Eric Katz | October 11, 2017 | 0 Comments

House Approves Bill to Give Cost-Saving Feds $20,000 Bonuses

The House on Wednesday approved a measure to give bonuses of up to $20,000 to employees who find ways to cut costs at their agencies.

The 2017 Bonuses for Cost-Cutters Act (H.R. 378), introduced by Reps. Chuck Fleischmann, R-Tenn., and Jim Cooper, D-Tenn., would increase the maximum bonus available to employees who report wasteful spending from $10,000 to $20,000. By law, only agency inspectors general can dole out these awards, and agency heads, IG office employees and those who earn the highest pay grade on the Executive Schedule are all ineligible for the program. In addition to doubling the potential payout, the bill would allow an agency head—rather than just the IG—to grant such an award.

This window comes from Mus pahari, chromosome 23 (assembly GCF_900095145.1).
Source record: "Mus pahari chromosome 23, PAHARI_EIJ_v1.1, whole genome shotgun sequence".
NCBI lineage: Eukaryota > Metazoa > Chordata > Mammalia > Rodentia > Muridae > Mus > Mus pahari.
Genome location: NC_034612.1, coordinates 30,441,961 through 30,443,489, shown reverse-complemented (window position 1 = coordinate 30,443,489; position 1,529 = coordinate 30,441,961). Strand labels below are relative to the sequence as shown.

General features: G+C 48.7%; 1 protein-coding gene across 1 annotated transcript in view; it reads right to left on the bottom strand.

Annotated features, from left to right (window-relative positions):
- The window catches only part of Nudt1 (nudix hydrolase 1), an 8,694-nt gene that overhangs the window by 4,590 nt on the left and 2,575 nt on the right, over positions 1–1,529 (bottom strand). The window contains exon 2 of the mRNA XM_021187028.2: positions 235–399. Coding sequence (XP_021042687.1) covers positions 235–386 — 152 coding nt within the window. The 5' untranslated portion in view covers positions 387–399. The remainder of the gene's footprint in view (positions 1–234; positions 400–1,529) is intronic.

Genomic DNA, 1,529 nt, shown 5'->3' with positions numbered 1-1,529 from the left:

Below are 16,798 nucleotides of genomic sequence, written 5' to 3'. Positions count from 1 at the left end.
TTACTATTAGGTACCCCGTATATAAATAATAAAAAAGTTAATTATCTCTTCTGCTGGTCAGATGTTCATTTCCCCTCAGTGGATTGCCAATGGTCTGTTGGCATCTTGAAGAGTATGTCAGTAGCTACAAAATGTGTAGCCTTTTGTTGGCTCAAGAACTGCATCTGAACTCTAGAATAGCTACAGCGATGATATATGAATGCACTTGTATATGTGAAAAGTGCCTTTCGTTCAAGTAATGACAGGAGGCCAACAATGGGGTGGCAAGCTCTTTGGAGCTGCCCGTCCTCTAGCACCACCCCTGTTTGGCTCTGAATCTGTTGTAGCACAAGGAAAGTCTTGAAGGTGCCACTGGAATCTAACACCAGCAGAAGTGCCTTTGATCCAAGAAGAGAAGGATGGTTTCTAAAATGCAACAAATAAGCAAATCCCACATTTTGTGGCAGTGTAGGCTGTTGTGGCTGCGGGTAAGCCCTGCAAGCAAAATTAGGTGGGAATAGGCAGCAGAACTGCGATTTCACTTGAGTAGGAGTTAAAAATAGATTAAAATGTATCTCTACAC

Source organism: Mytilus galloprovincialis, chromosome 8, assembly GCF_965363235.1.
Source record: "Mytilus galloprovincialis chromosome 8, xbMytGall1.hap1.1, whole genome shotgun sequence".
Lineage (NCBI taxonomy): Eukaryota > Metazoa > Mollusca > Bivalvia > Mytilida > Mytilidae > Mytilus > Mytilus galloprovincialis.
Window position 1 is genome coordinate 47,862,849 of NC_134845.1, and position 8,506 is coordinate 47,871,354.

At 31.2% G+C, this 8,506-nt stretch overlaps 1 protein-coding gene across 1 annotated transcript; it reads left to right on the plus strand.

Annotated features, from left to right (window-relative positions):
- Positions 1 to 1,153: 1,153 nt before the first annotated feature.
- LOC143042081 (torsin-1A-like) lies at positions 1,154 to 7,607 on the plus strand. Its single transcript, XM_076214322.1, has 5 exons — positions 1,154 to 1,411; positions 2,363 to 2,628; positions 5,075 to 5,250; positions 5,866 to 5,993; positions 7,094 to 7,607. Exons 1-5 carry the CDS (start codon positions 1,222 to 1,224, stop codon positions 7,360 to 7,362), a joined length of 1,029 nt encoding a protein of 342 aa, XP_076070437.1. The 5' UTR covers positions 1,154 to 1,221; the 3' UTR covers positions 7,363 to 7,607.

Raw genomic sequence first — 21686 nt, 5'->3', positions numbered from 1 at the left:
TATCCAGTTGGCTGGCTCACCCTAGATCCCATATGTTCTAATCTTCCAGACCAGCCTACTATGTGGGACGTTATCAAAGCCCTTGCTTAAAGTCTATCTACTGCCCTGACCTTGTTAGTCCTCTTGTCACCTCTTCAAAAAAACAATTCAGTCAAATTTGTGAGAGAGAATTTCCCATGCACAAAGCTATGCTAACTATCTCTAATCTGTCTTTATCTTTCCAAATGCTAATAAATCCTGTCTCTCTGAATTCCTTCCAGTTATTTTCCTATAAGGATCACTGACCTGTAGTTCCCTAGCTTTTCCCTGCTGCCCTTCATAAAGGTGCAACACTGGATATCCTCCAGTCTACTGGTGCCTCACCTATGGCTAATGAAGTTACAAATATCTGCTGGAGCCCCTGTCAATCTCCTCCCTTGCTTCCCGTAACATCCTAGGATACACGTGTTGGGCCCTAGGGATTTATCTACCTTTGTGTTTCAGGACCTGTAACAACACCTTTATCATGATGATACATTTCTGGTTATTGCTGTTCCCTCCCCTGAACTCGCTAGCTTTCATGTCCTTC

Employees would become eligible for the award either after alerting the IG to waste or mismanagement, as is currently allowed, or identifying “unnecessary expenses” to their agencies’ chief financial officer. President Ronald Reagan originally signed the law allowing the IG to dole out bonuses to cost cutters in 1981.

The bill’s author called it “common sense legislation.”

“The federal government for far too long has been guilty of spending waste, fraud and abuse,” said Rep. Chuck Fleischmann, R-Tenn. “We all know government has a tendency when they have a pool of money to spend it whether they need it or not.” He added the measure would incentivize federal employees to root out waste.

The Congressional Budget Office has estimated the bill would have a negligible impact on agencies’ budgets and the existing efforts to root out fraud and mismanagement would mean the new authority would lead to little in the way of savings.   

The Office of Personnel Management would oversee the award program and ensure compliance with the law, while the Government Accountability Office would report to Congress on the spending and savings associated with the new authority. Sen. Rand Paul, R-Ky., has introduced similar measures in the Senate during previous sessions of Congress.